Mike Penning: To ask the Secretary of State for the Home Department what estimate she has made of the number of forced marriages which took place in (a) Hemel Hempstead and (b) Hertfordshire in the last 12 months. 
Mr. Coaker: The Government's forced marriage unit (a joint Home Office and FCO unit, established in 2005) deals with a significant number of forced marriage cases every year. In 2008, the Unit began keeping more detailed statistics on all reportings of forced marriage that were referred to the FMU. These statistics are not broken down by local area, but are broken down by regions.
The unit intervened to provide direct support in 420 cases. Of these cases 213 were assistance cases where interventions were made overseas, and 207 were reluctant sponsor cases where immigration support was given.
Mr. Dai Davies: To ask the Secretary of State for the Home Department what recent discussions she has had with the Commissioner of Police of the Metropolis on the policing of the G20 demonstrations in the City of London on 1 April 2009; and what assessment she has made of effectiveness of the use of the kettling procedure to control demonstrators. 
Tactics used to police protests are operational matters for the chief officer of the force concerned. The Commissioner of the Metropolitan Police has invited Her Majestys Inspectorate of Constabulary to review the police tactics involved in policing G20, including containment, to assess their effectiveness.
Mr. Mullin: To ask the Secretary of State for the Home Department when she plans to publish her response to the report of the Independent Monitoring Commission on immigration detention conditions at Heathrow Airport; and if she will make a statement. 
Mr. Woolas: Both the chief executive of the UK Border Agency and I have already responded to the chair of the Independent Monitoring Board (IMB) for Heathrow. The Agency is appreciative of the work of the Board at the airport, and many of the suggested improvements identified in the report had already been identified and are therefore work in progress. Detention Services have, however, made further improvements a priority for the coming year.
Mr. Frank Field: To ask the Secretary of State for the Home Department what papers held by her Department on the Hillsborough disaster she plans to publish in addition to those which have been placed in the Library. 
Mr. Coaker: Government Departments holding papers on the Hillsborough tragedy are currently exploring the most appropriate means for reviewing undisclosed papers and, wherever possible, arranging for their disclosure. A statement will be issued once an appropriate way forward has been determined.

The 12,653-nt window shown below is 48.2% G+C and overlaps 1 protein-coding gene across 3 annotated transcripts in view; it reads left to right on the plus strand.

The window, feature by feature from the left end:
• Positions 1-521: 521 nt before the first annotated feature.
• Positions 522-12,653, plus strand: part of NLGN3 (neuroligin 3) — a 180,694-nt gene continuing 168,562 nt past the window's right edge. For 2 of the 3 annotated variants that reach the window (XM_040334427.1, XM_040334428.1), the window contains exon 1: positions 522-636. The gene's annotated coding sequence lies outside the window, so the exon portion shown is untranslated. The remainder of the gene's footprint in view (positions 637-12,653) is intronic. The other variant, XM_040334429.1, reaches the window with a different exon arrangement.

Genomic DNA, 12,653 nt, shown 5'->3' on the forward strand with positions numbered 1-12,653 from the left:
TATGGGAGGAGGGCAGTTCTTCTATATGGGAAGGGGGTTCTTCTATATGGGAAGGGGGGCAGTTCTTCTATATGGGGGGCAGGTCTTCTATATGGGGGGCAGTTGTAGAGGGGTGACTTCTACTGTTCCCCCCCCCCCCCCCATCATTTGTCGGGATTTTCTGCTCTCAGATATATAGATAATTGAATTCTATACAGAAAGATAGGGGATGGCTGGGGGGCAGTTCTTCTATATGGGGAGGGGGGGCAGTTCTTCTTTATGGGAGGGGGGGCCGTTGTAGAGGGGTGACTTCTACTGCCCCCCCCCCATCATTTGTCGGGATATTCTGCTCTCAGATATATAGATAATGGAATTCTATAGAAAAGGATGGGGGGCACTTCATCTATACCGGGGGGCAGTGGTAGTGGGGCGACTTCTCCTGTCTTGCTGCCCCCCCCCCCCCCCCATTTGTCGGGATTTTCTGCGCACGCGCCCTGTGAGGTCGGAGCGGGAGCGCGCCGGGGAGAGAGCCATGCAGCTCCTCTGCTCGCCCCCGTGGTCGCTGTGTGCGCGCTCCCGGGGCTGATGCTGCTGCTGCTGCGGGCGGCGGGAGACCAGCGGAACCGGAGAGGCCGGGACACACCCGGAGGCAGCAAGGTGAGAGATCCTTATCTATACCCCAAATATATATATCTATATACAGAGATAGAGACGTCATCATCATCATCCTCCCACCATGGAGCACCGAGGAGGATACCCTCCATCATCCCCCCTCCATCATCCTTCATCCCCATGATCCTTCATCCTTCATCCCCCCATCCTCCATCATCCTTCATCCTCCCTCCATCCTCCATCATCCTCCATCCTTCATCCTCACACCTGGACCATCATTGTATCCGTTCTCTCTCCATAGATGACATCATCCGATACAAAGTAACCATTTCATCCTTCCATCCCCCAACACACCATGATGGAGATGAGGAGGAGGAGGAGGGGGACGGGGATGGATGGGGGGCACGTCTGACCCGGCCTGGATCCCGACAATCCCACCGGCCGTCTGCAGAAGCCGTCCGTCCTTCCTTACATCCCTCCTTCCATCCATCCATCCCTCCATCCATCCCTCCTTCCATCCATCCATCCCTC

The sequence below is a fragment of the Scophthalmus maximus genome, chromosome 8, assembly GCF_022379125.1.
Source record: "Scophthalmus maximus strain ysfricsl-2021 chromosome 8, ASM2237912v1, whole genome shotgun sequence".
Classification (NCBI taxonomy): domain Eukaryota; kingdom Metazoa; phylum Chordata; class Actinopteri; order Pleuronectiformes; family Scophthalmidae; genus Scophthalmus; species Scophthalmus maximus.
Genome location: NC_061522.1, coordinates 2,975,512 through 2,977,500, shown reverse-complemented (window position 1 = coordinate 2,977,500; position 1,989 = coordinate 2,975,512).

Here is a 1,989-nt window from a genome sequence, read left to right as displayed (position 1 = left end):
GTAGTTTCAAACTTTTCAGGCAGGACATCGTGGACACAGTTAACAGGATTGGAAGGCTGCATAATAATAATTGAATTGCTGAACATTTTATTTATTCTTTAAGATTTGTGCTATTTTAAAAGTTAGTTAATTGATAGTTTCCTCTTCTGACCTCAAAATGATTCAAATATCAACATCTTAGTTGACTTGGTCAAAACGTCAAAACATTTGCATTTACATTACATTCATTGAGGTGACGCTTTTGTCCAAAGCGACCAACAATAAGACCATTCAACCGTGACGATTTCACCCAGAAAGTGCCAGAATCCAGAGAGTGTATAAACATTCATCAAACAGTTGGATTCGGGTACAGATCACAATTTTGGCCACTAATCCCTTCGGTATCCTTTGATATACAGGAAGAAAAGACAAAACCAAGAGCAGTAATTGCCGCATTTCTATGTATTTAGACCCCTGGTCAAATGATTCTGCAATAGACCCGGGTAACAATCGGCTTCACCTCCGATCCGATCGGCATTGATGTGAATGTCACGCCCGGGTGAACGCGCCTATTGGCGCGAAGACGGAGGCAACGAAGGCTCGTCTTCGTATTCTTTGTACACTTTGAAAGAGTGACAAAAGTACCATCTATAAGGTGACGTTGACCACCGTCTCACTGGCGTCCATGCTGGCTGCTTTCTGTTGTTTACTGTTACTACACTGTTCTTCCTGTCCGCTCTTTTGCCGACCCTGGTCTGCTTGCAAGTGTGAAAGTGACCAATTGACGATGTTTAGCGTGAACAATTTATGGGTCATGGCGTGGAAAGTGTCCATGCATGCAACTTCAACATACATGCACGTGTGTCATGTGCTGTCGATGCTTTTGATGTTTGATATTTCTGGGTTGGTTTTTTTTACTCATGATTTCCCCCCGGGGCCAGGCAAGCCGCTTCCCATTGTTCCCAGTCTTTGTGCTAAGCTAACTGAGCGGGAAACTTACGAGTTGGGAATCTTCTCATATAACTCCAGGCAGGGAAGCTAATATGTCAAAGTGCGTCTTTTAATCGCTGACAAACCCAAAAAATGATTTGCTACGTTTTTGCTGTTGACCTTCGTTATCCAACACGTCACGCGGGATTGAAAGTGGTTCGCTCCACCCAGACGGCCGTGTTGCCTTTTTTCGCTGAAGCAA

Damian Green: To ask the Secretary of State for the Home Department how many people have been arrested under the Sexual Offences Act 2003 for trafficking for (a) sexual exploitation and (b) labour exploitation since the inception of the Act. 
Mr. Coaker: The nature of human trafficking makes it difficult to provide a precise estimate of the number of victims in the United Kingdom, including those who are repeat victims. Our current estimate of the number of victims is that at any one time in 2003 there were up to 4,000 women in the UK who were victims of trafficking for the purposes of sexual exploitation.
The United Kingdom Human Trafficking Centre continues to work on providing a more up to date estimate of the number of victims. We will be in a position to provide a more up to date estimate of the overall number including repeat victims by the end of the year.
Margaret Moran: To ask the Secretary of State for the Home Department when she will publish her Department's report on the Pentameter 2 operation against human trafficking; what assessment she has made of the effectiveness of the operation in Bedfordshire; and if she will make a statement. 
Lynne Jones: To ask the Secretary of State for the Home Department whether airside workers will be able to request removal of their data from the temporary National Identity Register (a) on leaving their job during the course of the pilot, (b) at the end of the pilot and (c) at any other time. 
Mr. Woolas: It is planed to start issuing identity cards from the second half of this year to airside workers at Manchester and London City airports. Identity cards issued to British citizens may be used for travel in Europe instead of a passport and will be valid for 10 years. Accordingly, the core identity information relating to all those issued with identity cards will be held securely on the National Identity Register and, in a similar way to information currently held for passport issue, would not be removed simply at the request of the card holder.
Information will continue to be retained on the National Identity Register, in accordance with section 3(1) of the Identity Cards Act 2006 only for so long as it is consistent with the statutory purposes for it to be recorded in the Register.
Mr. Woolas: From 1 January 2008 to 31 December 2008 a total of 28,007 attempts by clandestines to enter the UK illegally were prevented. This figure includes multiple attempts made by individuals. The clandestines were detected by the UK Border Agency, alongside its partners at the Juxtaposed controls in Calais, Coquelles and Dunkerque.
These figures have been sourced from locally collated management information held within locally accessed computer systems and do not represent National Statistics. They have not been the subject of National Statistics protocols and verification and should therefore be treated as provisional and subject to change.